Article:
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Madonna settles lawsuit with dancers

LOS ANGELES, Sept. 28 -- Three professional dancers featured in Madonna's 1991 'Blonde Ambition' tour have reached an out-of-court settlement in their invasion of privacy lawuit against the pop star, it was announced Wednesday. Terms of the settlement were confidential.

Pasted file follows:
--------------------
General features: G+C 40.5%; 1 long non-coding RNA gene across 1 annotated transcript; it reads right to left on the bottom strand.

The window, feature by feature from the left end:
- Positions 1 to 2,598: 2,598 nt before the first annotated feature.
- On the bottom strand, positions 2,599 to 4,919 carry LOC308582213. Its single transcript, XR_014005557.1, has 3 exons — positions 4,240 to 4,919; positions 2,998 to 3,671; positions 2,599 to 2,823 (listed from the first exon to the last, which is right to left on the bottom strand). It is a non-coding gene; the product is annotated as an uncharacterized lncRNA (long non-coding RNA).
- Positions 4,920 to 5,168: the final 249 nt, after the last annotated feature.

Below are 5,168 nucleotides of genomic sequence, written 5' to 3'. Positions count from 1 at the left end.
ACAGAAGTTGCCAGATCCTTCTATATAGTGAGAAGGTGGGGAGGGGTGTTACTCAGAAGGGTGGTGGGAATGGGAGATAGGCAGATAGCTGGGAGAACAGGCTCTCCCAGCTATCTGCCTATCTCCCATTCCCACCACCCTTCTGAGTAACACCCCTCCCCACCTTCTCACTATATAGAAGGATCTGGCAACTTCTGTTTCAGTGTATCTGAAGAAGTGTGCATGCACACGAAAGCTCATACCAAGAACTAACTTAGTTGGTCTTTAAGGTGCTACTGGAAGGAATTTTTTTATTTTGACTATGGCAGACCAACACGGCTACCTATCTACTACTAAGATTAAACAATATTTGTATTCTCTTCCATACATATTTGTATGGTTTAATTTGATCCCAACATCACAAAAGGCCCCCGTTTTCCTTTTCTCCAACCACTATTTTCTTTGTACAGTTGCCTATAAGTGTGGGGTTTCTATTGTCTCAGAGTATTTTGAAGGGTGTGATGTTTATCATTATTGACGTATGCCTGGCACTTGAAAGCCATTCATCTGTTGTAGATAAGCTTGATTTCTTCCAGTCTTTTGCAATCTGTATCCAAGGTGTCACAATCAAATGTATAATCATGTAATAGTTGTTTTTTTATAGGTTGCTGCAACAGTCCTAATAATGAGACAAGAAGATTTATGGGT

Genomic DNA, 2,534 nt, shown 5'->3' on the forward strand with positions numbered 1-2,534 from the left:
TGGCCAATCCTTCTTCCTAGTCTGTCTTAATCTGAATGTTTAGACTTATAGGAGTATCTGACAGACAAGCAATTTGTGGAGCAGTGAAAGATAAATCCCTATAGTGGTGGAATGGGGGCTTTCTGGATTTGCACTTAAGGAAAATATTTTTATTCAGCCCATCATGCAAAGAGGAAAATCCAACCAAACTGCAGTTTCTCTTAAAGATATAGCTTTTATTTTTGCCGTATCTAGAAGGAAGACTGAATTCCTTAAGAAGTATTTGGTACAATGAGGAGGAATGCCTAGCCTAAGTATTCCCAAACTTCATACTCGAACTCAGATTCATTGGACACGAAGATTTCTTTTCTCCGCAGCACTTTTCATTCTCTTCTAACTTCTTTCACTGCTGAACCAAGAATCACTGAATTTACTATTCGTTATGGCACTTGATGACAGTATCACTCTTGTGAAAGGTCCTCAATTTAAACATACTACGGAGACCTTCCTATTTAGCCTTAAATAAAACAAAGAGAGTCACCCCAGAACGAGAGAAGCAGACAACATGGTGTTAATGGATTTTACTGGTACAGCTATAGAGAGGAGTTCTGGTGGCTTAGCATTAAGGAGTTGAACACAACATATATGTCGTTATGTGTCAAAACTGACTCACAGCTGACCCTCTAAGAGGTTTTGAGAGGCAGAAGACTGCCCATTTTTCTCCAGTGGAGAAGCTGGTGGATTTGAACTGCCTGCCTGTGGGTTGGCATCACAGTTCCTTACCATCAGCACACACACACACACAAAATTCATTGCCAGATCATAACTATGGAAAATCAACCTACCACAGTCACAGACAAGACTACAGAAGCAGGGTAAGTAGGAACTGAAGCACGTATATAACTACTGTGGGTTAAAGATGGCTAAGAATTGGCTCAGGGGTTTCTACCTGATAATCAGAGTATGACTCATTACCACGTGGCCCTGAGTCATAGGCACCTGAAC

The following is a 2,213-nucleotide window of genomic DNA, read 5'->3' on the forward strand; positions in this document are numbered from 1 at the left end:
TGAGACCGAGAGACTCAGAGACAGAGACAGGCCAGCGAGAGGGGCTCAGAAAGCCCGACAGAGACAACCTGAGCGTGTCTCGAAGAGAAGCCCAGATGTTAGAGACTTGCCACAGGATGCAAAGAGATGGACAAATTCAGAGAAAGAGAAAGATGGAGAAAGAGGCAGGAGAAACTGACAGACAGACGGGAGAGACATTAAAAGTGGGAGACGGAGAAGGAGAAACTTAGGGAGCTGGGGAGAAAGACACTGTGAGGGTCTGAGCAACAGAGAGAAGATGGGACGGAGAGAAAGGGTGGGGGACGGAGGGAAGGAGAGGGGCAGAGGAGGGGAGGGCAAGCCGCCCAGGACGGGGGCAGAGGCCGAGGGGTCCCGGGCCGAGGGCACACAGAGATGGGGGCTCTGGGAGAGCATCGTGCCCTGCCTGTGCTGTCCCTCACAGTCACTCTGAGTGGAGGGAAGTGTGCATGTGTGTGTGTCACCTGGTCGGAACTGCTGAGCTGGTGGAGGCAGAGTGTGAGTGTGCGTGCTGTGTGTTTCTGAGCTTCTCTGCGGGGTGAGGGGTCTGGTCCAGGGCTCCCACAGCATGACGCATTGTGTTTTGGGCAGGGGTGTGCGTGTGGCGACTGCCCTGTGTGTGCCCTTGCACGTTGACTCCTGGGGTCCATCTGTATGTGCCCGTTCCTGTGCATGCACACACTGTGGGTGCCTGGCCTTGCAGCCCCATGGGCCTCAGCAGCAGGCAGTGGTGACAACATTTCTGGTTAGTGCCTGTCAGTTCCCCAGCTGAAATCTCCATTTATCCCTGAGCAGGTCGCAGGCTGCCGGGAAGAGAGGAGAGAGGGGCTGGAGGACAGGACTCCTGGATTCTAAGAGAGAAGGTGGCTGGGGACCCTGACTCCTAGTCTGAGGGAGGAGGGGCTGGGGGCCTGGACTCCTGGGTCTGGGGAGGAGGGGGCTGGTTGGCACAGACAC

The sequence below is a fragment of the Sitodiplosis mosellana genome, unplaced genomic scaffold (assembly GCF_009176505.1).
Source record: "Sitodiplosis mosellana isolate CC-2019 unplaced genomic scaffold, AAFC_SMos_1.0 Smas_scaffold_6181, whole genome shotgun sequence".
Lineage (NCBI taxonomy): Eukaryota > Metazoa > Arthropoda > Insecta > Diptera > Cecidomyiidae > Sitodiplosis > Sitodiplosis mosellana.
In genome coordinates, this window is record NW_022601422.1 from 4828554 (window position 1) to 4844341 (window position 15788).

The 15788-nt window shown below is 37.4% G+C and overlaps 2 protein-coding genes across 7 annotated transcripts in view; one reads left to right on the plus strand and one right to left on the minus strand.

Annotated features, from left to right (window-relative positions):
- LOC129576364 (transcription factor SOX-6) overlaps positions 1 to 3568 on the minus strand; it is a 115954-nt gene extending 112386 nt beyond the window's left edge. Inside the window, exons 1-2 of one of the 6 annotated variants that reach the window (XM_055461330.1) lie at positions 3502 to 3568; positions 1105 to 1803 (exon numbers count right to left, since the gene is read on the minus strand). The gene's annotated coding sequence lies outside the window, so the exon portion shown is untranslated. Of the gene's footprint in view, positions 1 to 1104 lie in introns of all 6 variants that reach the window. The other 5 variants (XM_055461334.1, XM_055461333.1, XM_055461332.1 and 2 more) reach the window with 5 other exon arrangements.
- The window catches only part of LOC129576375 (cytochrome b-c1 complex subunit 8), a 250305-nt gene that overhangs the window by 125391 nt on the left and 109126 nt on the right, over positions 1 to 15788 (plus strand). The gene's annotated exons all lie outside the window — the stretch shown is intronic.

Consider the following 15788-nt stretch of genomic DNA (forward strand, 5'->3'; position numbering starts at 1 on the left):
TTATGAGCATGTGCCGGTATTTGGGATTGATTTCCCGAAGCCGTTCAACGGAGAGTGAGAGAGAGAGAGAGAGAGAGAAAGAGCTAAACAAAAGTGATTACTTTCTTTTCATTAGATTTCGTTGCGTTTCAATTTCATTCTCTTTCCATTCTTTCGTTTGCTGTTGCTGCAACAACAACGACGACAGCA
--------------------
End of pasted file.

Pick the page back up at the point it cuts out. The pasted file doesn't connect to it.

The dancers dismissed their lawsuit Tuesday against the singer's production company, Boy Toy Inc., Miramax and Propaganda Films. The suit stemmed from their portrayal in the film about the tour, 'Truth or Dare.' The dancers -- Gabriel Trupin, Kevin Stea and Oliver Crumes -- filed suit in Los Angeles Superior Court in January 1992, alleging that Madonna lied to them about her intended use of film footage gathered during the tour. The dancers contended their privacy was invaded by personal offstage footage used in 'Truth or Dare.' 'We were nearly unable to pursue the claims in the case because of Madonna's superior financial resources,' said attorney Debra Johnson. The two-woman Los Angeles-based law firm of Johnson & Slaton served as co-counsel for the plaintiffs. The firm later associated with the law firm of Jacob & Pardo in pursuing the case, which survived numerous motions to dismiss. 'All too often in Hollywood, a powerful figure like Madonna is able to act as if she is above the law,' Johnson said. A spokesperson for Madonna was not immediately available for comment. Forbes magazine has estimated that Madonna earned $37 million last year, down from $63 million she earned in 1991, when she ranked fourth on Forbes's list of the nation's 40 top-earning entertainers.

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